7 Key Decisions Behind Innovation Success. A Roadmap to Master Innovation

As innovation practitioners, few of us would refute that decision-making is one of the biggest progress-halting problems in corporations pursuing innovation as a continuous process. This article introduces a hands-on tool to help innovators, management members and corporate boards to follow a visual, utterly practical method to “consider” (as opposed to evaluate) new projects and their possible implications in their companies’ future. The tool in turn, fosters lean communication and inclusive understanding among diverse participants, claiming that, by following its structure, innovation is not only possible, but repeatable.


Most of us involved in the business and corporate world understand to a certain extent the need to innovate. Sure thing. After all humanity has being doing so since the beginning of our days. How to ignore it.

The truth is, however, that plenty of real life cases and very likely much of the available specialized literature have rooted a strong belief that innovation is complicated. Even worse, that is not for everyone.

Well, if you continue reading you will probably agree with the fact that despite innovation being highly complex, if management had a proper tool to picture any innovation project in a more visual and condensate way, a lot fewer interesting ideas would be killed just at the evaluation stage within corporations. Additionally, the pursuit of those making it to further stages of the innovation process would be at least clearer.

Part of the complexity of innovation as a corporate capability is decision making. Few would refute that decision-making is one of the biggest progress-halting problems in corporations. The problem gets harder as the number of participants involved in the process grows. As if this was not enough the mix of backgrounds and mind-sets in the group adds for complexity. Let alone the dazzling uncertainty hitting executives (un) clear minds. Way too many aspects to be considered.

As mentioned, this article introduces a tool to help innovators, decision makers and corporate boards to follow a visual, utterly practical method to “consider” (as opposed to evaluate) new projects and their possible implications in their companies’ future. The tool in turn, fosters lean communication and inclusive understanding among diverse participants.

The methodology is based on practical experience with corporations, desk-based research and literature review over the last 4 years.

The result is a framework that allows executives to be nimbler amidst our era of rapid organisational, technological and societal change, by providing a means to shape the future while aligning innovation processes – and decisions – with corporate capabilities. Building pertinent business cases results then easier.

Relevant to our times of technological ubiquity and disloyal clients, the proposed framework conveys the understanding that innovation has three different cores and its beginnings not necessarily need to remain solely focused in the consumers, as it seems to be deeply embedded in several sources of innovation literature and professional preachers’ messages.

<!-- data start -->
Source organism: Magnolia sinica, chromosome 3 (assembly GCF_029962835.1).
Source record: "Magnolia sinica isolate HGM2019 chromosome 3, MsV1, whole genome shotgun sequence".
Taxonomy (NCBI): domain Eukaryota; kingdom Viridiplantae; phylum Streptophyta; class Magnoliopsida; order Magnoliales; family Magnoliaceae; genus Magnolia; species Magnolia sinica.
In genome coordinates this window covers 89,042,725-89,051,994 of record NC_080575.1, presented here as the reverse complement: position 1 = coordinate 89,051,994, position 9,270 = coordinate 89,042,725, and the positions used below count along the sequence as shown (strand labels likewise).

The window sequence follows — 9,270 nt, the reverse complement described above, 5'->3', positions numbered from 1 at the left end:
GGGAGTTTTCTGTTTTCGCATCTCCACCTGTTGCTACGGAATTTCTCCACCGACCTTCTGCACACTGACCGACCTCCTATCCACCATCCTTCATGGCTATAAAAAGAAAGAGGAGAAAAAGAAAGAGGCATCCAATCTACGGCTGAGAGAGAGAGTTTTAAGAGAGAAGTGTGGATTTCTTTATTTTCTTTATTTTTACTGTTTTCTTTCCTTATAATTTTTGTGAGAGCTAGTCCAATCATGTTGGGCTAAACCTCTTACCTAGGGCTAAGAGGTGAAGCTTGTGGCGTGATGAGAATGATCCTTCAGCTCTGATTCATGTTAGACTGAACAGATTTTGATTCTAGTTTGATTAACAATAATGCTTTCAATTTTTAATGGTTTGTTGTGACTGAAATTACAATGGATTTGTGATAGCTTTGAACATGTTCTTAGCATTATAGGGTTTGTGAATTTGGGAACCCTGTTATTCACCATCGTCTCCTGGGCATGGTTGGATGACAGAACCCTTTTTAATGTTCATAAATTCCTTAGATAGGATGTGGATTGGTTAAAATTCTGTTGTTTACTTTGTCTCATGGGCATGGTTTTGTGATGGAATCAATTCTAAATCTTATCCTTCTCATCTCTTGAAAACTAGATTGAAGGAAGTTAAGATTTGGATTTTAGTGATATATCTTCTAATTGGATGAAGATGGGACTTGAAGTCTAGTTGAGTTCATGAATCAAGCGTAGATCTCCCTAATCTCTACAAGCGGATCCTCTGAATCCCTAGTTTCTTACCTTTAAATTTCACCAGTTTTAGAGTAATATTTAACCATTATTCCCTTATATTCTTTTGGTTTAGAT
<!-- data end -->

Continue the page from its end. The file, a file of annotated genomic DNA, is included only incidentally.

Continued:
Google, P&G, Citi Group, Eveon, Burberry

We all know these companies are highly innovative. Fortunately, there is a way to analyse and depict where their innovation forces lie on. By understanding how these companies innovate, we can agree that each one of them is innovative in its own way. Following a structured and visual map such as the HI-Board, allows us to identify our optimal innovation model, depending on where are we standing now as a company, and where we want to go. This means that regardless of the situation, if you follow this method, you can innovate.

Intended audience:

Corporate innovators, new product development directors and VP’s, marketing, finance and operations high executives and managing directors. This tool will pull them all together under the same umbrella, fostering open conversations and consensus over uncertain topics.

THE LEADING QUESTION: How can your company innovate repeatedly with less organizational – and functional- conflict?

  • Understand what innovator type your company is – where does its biggest capability lie on? Consumer centricity? Process agility? Technological prowess?
  • Identify which innovation supporters are required to develop innovative projects more realistically
  • Map these elements in the HI-Board, so that you can gauge visually with your team which projects are more likely to be pursued by your company. Get hence, deeper commitment from your people.

This article considers the ways the mentioned companies have achieved success by putting together processes and systems included in the development of the tool, and intends to explain how it works so that you can achieve more.

By Cesar Malacon

About the author


Cesar Malacon’s expertise in strategy and innovation development & facilitation has gained him vast international experience in diverse industries. Having lived in North America, The UK, South-East-Asia and Central Asia, he is currently introducing the concept of corporate strategy and innovation in Kazakhstan through the consulting firm Applica Partners, working with corporations and governments. He holds an MBA from The University of Warwick, U.K., and qualifications from the University of Mannheim, Germany. He is an elected member of the council of the Strategic Management Forum, an organization of which he is also a founder member. He researches, practices, writes and teaches business. Life is better with music. And dogs.

Photo : Business strategy planning by Shutterstock.com

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